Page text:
• [0062]
    Turning back to 126, if packet 26 is from remote pod 14 (e.g., packet 26 is an incoming packet), at 136, a determination may be made if redirection bit 31 in overlay header 28 is set (e.g., value of one). If not, at 138, translator 24 may rewrite the destination address to the local proxy address and transmit packet 26 to the destination address at 134. On the other hand, if redirection bit 31 is set, at 140, translator 24 rewrites the source address to local pod proxy address. Further at 138, translator 24 rewrites the destination address also to the local proxy address and transmits packet 26 to the destination address at 134. Turning back to 130, of packet 26 is redirected from the local proxy module (e.g., with source and destination addresses indicating remote pods), at 142, redirection bit 31 is set (e.g., value of one) and packet 26 is transmitted to the destination address.
  • [0063]
    Note that in this Specification, references to various features (e.g., elements, structures, modules, components, steps, operations, characteristics, etc.) included in “one embodiment”, “example embodiment”, “an embodiment”, “another embodiment”, “some embodiments”, “various embodiments”, “other embodiments”, “alternative embodiment”, and the like are intended to mean that any such features are included in one or more embodiments of the present disclosure, but may or may not necessarily be combined in the same embodiments.
  • [0064]
    Note also that an ‘application’ as used herein this Specification, can be inclusive of an executable file comprising instructions that can be understood and processed on a computer, and may further include library modules loaded during execution, object files, system files, hardware logic, software logic, or any other executable modules. Furthermore, the words “optimize,” “optimization,” and related terms are terms of art that refer to improvements in speed and/or efficiency of a specified outcome and do not purport to indicate that a process for achieving the specified outcome has achieved, or is capable of achieving, an “optimal” or perfectly speedy/perfectly efficient state.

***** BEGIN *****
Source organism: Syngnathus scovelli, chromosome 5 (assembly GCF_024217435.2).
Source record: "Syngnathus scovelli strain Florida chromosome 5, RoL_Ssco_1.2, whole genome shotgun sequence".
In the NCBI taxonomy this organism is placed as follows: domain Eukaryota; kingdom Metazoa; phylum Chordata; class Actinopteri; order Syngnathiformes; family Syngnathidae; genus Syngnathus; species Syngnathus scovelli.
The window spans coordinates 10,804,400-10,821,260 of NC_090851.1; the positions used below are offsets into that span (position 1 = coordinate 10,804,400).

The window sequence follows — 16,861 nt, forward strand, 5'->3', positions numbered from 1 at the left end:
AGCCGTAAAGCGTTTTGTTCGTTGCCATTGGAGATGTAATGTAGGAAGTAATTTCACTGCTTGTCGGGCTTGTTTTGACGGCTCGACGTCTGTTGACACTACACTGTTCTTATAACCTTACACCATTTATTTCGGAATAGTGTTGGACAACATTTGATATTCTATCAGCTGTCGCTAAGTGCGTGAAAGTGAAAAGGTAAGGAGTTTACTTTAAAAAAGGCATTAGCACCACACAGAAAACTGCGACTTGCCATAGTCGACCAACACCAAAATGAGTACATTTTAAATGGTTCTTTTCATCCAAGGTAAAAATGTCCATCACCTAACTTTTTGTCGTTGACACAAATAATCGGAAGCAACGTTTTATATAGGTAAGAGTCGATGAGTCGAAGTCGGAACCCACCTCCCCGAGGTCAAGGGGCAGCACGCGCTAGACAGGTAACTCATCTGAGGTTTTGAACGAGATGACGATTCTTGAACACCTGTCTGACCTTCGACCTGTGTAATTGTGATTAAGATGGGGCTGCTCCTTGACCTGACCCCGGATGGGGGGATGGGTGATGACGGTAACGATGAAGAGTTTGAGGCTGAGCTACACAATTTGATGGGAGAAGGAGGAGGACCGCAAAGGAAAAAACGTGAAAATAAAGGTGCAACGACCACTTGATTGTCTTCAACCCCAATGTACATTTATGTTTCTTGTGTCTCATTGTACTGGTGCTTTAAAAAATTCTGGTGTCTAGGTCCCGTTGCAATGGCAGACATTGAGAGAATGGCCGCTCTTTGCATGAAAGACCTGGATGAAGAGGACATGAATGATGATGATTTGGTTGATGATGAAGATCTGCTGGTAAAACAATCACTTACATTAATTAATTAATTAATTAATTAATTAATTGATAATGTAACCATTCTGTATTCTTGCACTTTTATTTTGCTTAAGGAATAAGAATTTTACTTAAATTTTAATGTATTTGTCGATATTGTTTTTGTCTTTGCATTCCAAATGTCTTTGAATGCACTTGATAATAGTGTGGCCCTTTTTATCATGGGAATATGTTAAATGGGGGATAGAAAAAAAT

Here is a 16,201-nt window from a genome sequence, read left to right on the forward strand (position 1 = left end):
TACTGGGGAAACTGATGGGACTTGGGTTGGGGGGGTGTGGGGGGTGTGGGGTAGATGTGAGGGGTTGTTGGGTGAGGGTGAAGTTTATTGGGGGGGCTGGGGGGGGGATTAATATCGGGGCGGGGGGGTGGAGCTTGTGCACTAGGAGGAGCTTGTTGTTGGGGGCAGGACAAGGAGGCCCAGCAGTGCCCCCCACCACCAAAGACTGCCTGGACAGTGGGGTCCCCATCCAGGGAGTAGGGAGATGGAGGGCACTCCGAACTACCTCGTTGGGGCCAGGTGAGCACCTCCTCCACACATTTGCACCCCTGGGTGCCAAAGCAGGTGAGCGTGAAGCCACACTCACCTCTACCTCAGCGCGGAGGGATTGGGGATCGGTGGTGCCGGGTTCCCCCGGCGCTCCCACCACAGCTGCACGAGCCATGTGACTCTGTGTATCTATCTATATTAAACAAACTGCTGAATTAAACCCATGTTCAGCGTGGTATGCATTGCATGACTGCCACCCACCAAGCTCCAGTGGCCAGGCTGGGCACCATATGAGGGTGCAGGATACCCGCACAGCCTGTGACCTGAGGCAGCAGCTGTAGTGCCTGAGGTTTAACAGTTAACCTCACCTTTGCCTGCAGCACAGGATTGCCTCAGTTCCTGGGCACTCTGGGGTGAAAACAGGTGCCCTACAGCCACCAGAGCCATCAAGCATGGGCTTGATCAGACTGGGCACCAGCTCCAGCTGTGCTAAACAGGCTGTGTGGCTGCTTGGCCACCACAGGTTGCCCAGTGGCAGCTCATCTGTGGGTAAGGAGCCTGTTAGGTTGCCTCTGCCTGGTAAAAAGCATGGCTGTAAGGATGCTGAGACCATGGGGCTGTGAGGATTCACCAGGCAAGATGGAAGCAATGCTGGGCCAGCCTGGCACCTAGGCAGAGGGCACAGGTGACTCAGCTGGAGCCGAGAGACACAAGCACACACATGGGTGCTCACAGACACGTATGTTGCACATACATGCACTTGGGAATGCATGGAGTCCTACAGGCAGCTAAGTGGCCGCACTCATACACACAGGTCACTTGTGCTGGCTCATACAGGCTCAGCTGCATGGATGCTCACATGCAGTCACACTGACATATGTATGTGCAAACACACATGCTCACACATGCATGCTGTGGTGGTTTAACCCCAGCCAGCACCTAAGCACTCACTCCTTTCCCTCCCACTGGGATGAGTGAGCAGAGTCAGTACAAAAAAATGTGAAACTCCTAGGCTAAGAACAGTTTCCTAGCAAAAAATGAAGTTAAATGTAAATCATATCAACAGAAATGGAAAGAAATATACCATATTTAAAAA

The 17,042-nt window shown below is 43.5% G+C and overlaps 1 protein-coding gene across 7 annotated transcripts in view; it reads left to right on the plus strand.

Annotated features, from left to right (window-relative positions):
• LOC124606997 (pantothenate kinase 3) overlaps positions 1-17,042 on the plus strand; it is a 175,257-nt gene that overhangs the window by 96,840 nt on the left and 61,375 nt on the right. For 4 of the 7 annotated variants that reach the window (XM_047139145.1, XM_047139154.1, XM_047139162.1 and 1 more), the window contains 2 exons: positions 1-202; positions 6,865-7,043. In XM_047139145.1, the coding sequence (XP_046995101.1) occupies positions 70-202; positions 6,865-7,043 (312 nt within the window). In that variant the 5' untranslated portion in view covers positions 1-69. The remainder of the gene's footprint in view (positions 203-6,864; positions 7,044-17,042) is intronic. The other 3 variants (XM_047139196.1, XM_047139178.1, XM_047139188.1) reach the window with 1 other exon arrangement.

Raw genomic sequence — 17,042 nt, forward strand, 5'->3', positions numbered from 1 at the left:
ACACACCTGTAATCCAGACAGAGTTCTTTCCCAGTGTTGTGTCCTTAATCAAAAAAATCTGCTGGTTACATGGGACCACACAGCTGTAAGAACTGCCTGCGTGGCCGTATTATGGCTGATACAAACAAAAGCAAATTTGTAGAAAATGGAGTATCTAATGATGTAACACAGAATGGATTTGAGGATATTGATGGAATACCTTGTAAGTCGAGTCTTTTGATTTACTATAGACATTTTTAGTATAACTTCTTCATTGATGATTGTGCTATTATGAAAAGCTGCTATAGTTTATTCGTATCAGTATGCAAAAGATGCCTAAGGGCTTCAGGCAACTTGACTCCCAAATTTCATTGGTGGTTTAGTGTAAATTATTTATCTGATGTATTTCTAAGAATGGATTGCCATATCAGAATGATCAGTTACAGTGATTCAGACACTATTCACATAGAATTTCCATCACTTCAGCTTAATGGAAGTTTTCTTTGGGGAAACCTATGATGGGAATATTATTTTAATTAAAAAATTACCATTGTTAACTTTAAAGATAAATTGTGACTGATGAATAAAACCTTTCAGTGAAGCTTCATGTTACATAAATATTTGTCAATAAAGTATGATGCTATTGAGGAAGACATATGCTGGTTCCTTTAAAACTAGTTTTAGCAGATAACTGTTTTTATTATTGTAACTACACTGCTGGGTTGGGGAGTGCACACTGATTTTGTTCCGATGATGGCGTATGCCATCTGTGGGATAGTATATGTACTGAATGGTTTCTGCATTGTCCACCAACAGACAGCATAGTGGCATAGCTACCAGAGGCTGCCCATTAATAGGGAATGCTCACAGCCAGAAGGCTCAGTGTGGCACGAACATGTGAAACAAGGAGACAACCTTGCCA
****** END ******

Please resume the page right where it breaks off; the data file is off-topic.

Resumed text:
• [0065]
    In example implementations, at least some portions of the activities outlined herein may be implemented in software in, for example, proxy module 46. In some embodiments, one or more of these features may be implemented in hardware, for example, translator 24, provided external to these elements, or consolidated in any appropriate manner to achieve the intended functionality. The various network elements in pod 14 may include software (or reciprocating software) that can coordinate in order to achieve the operations as outlined herein. In still other embodiments, these elements may include any suitable algorithms, hardware, software, components, modules, interfaces, or objects that facilitate the operations thereof.
  • [0066]